By: Robert Goodrich
Professor of History
Northern Michigan University
After integrating RTTP into my classes at Northern Michigan University and attending the annual faculty conference at Barnard, I started working on a Weimar game (what ultimately became titled Democracy in Crisis: Germany, 1929-32) in 2010. Mark Carnes and I had a conversation at one point a few years later about it, and, paraphrasing, he stated that everyone had always joked that it would be impossible to do a Weimar game—it just be too complicated and polarizing. I was naively unsure how to take the comment.
Of course, by that time I already had a beta version of the game. I thought I had come up with some new mechanics that could integrate the abstraction of Weimar’s fickle public opinion and sense of crisis (what I came to call the “Stability Index”). Regarding mechanics, I had followed Nick Proctor’s advice. “Throw in the kitchen sink” is what I remember him telling me during the early design phase, “You can edit it back later.” I responded by making a rather wonky game (it still has a lot of that complexity even after Nick encouraged me to take out the kitchen sink—sorry). I also tried to hit the reality that every single modern issue was on the table during Weimar, but the number of issues kept expanding to either unmanageability or too much open-endedness in terms of what issues instructors and players could choose to integrate.
Most of these were resolved over time through play testing. Issues that did not generate enough “heat” (I think this was John Moser’s term) were dropped (labor-management relations and religion); so, too, were those where players showed a tendency to simply replicate modern American discussions (abortion, gay rights, the death penalty). Some mechanics were dropped to keep the game focused on debate (trade unions and finances).
It remains a bit more complicated than most, but within expectations for one of RTTP’s bigger games. In fact, “big” is where this game really unfolds—it works best with a large classroom from 20+ given the fractured nature of Weimar politics. In the end, it hits the main goal of exploring how democracies die through polarization, radicalization, gridlock, and constitutional shenanigans. Generally, players come to appreciate the desperation of moderate politicians torn between extremes as the middle frays, and why they, in that desperation, might be willing to consider previously unthinkable alliances (in this case, a presumably tactical and temporary alliance with the far-right populism of the fascists).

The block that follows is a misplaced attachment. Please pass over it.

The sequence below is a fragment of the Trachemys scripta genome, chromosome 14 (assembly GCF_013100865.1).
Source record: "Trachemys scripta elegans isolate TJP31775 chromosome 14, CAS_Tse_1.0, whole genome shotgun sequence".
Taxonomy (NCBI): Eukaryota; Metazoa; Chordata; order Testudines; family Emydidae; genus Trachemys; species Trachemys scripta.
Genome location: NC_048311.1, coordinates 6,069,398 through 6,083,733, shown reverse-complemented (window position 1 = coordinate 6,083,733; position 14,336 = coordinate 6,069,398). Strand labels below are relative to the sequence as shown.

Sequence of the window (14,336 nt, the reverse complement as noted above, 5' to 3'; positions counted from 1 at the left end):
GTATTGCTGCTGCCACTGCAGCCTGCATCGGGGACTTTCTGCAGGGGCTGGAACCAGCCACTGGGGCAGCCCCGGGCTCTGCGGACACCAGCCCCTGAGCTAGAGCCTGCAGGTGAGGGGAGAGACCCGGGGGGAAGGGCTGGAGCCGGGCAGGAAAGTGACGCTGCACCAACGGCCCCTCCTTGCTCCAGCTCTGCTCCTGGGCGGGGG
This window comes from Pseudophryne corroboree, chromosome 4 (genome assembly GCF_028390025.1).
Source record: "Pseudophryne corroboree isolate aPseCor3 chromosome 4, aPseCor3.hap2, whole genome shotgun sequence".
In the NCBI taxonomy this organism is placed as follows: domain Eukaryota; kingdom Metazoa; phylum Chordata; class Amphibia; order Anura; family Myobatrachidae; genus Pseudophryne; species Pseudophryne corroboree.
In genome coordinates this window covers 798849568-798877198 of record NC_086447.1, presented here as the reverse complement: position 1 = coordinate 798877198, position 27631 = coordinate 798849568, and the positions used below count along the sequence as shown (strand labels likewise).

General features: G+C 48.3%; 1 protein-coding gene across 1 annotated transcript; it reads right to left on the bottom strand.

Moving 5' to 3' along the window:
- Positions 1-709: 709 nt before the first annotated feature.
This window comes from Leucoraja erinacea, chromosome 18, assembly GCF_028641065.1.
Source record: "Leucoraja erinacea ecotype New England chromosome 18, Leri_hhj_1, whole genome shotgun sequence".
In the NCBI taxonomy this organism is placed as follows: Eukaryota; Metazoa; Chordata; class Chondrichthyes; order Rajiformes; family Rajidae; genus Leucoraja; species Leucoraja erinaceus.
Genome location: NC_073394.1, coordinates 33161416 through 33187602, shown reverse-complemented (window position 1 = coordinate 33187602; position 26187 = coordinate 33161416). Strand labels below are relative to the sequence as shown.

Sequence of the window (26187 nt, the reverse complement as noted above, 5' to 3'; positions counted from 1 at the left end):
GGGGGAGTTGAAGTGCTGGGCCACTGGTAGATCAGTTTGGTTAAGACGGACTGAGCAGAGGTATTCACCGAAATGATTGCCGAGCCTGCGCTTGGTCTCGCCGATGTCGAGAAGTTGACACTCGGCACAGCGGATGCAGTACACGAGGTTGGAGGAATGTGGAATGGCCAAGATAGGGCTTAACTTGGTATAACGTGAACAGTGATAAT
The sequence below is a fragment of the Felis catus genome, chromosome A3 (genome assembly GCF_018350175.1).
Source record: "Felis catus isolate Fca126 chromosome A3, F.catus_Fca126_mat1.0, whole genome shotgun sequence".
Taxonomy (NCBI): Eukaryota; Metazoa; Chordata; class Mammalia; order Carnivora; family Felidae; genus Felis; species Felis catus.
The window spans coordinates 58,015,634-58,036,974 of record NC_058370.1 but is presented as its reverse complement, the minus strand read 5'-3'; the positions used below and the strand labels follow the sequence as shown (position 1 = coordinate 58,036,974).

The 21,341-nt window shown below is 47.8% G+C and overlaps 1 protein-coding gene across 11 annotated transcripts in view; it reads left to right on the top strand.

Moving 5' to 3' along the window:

And now it is 2023. Parliamentary gridlock. Polarization and echo chambers. Hysteria and moral panic. Post-truth discourse and hostility to a free press. Refusal to accept democratic outcomes. Politics as theatre rather than legislation. Corruption. Calls for violence against political opponents. Calls for insurrection and civil war. Xenophobia and national chauvinism. Amplification of counter-factual conspiracy theories. Support of tyrannies abroad. Attacks on and scapegoating of the most isolated members of society. Mainstream enabling of openly authoritarian rhetoric and policies. And, as I write this, the referral for criminal charges, including sedition, against a former president who has pandered to blatant racists and called for the literal “termination” of the Constitution in order to be restored to power.
I started this project in 2010. I saw it as history. As it now reaches classrooms in 2023, I am not so sure it is not a bit more chilling than a mere historical exercise anymore. To repeat my comment in the game’s introduction, democracies do not die, they are murdered. There is motive and process. And someone takes the necessary actions. Usually, they even confess before the deed is done. If the game has any value, I hope that it is to help us see how a democracy is undermined, why people act in this manner, and how to recognize the actors. And then to take action to prevent it. These are all choices on all sides. And there are always alternatives.
Democracy in Crisis is one of the many games being offered at this year's Annual Institute. If getting first-hand experience playing the finished version with the author himself interests you, you can register today on our official event page!
About the Author
Robert Goodrich’s research interests lie in Modern Central European history with a broad and integrative approach. His research and teaching emphasizes cultural and social history and the interplay of factors such as labor, gender, sexuality, and religion in identity construction. The nature of his research into religion and identity also requires a comparative view of European and American experiences, reflected in his interest in transnational history and recent focus on questions of identity related to Austro-Hungarian migration to, from, and through Michigan. Goodrich also works to promote internationalization at Northern Michigan University and has taken students to Spain, Peru, Greece, and most regularly, to Austria.
Blog Author Questionnaire
One word to describe faculty: Engaged
Two words to describe (your) school: Supportive, Humane
Three words to describe students: Kind, Underprepared, Distracted
Four words to describe favorite games: Team-Based, Open-Ended, Immersive, Problem-Solving
Five words to describe Reacting: Contingent, Document-Based, Confrontational, Student-Centered, In-Depth